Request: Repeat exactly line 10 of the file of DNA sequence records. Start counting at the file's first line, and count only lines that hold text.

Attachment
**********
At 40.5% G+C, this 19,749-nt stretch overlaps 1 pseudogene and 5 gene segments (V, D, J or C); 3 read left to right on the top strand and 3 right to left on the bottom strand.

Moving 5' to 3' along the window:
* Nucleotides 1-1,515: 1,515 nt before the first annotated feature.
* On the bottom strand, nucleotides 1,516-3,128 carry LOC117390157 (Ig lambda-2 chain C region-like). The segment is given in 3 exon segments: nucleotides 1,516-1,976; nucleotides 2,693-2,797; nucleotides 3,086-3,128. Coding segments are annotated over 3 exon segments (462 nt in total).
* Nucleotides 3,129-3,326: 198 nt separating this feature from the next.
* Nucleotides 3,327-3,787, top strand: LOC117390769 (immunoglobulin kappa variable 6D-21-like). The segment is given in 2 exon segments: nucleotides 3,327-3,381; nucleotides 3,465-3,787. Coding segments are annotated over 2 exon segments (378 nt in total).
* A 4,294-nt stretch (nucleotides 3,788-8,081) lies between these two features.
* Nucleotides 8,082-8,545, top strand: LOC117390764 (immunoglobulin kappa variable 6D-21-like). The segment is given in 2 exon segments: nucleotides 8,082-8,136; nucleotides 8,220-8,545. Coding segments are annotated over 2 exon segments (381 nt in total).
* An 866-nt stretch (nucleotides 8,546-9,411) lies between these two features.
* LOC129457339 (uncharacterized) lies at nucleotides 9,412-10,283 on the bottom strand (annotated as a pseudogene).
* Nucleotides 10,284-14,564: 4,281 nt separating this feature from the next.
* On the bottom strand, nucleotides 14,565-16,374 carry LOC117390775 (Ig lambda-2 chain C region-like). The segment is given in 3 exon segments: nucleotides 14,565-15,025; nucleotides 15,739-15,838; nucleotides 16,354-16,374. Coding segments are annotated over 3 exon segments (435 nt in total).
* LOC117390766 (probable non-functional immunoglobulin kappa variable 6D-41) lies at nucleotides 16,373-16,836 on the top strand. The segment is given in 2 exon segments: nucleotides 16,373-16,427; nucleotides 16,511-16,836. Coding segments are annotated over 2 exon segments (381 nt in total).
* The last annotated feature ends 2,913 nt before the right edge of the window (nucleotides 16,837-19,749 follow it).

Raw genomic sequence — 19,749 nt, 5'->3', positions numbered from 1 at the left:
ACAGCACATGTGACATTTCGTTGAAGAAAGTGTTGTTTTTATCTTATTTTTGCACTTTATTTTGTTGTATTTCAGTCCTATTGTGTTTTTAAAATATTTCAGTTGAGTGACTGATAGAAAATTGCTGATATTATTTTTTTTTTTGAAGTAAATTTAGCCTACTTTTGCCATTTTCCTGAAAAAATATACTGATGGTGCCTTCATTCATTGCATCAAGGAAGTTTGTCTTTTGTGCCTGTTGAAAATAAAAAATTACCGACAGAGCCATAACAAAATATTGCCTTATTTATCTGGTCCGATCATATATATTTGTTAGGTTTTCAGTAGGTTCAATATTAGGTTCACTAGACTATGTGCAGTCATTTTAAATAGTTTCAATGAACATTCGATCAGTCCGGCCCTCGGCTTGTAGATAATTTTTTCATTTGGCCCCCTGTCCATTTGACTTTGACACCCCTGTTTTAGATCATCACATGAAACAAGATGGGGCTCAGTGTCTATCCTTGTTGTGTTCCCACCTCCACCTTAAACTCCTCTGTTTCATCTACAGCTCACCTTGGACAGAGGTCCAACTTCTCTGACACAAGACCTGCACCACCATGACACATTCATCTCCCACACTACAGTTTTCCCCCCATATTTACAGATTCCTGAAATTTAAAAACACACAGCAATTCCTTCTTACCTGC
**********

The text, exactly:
* LOC129457339 (uncharacterized) lies at nucleotides 9,412-10,283 on the bottom strand (annotated as a pseudogene).